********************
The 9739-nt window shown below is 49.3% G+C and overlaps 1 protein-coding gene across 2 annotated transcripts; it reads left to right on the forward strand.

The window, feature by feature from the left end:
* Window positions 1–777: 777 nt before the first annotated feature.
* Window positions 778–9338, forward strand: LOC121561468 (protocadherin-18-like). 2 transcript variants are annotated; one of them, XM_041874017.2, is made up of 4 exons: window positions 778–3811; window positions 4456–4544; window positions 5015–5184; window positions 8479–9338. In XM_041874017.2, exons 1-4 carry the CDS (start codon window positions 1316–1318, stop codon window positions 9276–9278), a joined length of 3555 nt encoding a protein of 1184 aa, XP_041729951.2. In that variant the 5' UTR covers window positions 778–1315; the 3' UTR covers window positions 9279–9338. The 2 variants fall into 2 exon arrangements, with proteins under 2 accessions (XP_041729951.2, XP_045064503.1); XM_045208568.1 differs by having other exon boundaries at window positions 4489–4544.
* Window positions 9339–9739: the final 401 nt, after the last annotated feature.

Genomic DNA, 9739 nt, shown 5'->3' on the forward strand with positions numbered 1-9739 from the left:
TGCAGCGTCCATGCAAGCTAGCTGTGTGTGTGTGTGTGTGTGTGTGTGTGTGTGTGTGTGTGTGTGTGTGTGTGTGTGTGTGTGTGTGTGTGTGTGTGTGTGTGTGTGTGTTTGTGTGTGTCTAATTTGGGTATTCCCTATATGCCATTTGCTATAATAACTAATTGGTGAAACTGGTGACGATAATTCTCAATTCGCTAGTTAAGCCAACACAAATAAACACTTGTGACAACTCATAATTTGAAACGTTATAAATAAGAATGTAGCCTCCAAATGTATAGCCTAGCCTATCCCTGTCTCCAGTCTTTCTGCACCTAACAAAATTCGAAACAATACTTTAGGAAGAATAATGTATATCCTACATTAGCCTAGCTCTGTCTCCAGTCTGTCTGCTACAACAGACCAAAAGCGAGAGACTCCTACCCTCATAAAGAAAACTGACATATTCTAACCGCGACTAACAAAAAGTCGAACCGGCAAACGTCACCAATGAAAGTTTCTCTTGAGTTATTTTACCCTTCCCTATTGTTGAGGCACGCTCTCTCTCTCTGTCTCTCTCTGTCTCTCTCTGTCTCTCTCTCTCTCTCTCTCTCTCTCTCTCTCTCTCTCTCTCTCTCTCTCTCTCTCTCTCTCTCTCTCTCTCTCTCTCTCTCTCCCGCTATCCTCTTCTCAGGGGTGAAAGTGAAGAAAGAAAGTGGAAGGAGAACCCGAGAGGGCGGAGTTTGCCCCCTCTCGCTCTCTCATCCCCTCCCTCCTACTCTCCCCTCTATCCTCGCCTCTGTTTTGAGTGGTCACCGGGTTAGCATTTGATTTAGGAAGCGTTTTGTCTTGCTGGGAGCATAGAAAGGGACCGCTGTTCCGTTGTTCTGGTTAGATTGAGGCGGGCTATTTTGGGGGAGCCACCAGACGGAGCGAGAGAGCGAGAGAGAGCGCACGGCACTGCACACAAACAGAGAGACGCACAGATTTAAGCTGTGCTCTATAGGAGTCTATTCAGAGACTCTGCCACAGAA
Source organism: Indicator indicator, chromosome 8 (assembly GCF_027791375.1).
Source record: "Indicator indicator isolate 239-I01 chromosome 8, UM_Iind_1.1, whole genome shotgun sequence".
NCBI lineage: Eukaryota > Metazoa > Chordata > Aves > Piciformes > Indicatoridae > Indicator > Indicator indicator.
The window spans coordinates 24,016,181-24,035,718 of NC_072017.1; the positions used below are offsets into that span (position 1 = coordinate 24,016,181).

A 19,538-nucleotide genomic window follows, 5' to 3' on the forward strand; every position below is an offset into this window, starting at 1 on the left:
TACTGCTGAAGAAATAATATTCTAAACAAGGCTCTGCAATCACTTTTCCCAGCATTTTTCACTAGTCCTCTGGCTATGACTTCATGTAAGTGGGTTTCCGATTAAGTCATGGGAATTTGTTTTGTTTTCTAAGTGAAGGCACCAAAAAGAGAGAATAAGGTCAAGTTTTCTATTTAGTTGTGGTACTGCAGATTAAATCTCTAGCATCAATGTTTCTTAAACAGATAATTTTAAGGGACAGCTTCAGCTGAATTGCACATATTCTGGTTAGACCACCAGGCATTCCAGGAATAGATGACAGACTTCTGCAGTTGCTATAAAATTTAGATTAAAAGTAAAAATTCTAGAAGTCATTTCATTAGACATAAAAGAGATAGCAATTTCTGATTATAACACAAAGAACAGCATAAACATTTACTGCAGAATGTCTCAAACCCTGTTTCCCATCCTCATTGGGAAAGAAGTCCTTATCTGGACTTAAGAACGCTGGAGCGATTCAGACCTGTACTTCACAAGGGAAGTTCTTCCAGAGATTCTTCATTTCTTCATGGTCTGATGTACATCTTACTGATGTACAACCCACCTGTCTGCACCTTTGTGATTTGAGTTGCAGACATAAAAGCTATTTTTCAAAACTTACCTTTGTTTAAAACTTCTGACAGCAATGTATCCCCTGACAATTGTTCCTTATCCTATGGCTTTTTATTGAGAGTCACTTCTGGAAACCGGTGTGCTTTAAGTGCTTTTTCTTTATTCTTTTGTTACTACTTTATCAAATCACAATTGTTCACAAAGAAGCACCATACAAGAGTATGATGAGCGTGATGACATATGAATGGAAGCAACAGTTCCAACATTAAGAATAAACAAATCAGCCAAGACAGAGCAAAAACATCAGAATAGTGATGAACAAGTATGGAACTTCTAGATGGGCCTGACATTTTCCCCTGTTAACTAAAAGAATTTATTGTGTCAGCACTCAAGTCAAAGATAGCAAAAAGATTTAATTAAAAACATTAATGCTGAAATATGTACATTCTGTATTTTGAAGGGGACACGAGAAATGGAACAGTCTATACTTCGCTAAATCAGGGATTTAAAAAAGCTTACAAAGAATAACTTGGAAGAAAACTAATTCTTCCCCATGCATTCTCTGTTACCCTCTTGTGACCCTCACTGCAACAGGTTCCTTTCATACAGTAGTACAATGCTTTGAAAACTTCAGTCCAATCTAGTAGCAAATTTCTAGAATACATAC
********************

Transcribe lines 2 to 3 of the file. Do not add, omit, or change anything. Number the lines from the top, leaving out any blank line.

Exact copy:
The window, feature by feature from the left end:
* Window positions 1–777: 777 nt before the first annotated feature.